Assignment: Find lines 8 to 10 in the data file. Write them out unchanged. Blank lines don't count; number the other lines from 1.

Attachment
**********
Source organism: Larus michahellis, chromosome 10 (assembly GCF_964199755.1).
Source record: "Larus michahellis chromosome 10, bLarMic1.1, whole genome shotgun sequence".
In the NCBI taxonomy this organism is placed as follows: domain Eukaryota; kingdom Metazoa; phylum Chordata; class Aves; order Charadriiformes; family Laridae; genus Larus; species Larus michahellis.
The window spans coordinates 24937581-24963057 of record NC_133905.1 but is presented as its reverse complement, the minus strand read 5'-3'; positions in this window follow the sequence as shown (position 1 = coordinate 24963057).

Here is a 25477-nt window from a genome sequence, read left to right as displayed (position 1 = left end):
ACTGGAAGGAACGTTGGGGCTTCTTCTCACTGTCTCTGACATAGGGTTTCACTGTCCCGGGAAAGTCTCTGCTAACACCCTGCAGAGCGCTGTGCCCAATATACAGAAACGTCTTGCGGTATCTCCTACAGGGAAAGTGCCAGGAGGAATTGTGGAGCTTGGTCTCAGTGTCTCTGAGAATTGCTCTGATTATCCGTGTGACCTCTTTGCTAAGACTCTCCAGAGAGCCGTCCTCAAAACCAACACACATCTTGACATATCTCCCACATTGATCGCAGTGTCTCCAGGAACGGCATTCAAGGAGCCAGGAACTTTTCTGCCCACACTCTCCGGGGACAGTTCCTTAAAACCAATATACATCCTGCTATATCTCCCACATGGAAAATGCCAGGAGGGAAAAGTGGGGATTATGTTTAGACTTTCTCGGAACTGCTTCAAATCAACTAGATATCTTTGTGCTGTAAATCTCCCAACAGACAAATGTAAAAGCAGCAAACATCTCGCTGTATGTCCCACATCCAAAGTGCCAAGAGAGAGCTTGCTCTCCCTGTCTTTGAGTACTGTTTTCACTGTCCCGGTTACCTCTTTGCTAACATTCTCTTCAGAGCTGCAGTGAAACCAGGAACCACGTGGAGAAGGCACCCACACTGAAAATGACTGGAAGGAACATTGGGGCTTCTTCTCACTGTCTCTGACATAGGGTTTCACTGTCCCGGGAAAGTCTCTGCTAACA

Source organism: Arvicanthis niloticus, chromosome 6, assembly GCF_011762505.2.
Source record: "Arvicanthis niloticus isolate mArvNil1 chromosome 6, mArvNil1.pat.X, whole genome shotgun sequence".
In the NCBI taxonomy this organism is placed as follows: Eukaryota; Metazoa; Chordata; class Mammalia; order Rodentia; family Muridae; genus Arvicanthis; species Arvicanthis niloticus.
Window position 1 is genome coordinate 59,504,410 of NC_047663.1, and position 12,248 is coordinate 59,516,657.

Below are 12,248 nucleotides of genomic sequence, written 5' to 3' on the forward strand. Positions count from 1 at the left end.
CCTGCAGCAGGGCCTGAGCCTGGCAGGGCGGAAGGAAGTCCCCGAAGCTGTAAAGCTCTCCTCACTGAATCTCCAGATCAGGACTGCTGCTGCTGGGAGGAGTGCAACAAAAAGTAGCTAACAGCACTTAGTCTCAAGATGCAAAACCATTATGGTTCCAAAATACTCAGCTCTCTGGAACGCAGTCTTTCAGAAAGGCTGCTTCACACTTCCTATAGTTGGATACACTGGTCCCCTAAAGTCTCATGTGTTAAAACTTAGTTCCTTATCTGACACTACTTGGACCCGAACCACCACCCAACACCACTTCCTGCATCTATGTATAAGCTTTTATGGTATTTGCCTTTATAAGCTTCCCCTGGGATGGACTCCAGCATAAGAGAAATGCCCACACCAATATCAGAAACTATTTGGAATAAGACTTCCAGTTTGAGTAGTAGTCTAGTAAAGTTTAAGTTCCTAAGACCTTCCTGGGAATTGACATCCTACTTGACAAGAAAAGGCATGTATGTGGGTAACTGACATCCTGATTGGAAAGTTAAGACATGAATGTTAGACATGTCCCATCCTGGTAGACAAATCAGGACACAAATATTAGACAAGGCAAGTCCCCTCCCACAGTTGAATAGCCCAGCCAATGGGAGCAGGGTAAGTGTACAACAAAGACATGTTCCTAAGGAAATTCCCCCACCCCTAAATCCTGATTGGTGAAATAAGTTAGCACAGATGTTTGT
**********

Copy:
Source record: "Arvicanthis niloticus isolate mArvNil1 chromosome 6, mArvNil1.pat.X, whole genome shotgun sequence".
In the NCBI taxonomy this organism is placed as follows: Eukaryota; Metazoa; Chordata; class Mammalia; order Rodentia; family Muridae; genus Arvicanthis; species Arvicanthis niloticus.
Window position 1 is genome coordinate 59,504,410 of NC_047663.1, and position 12,248 is coordinate 59,516,657.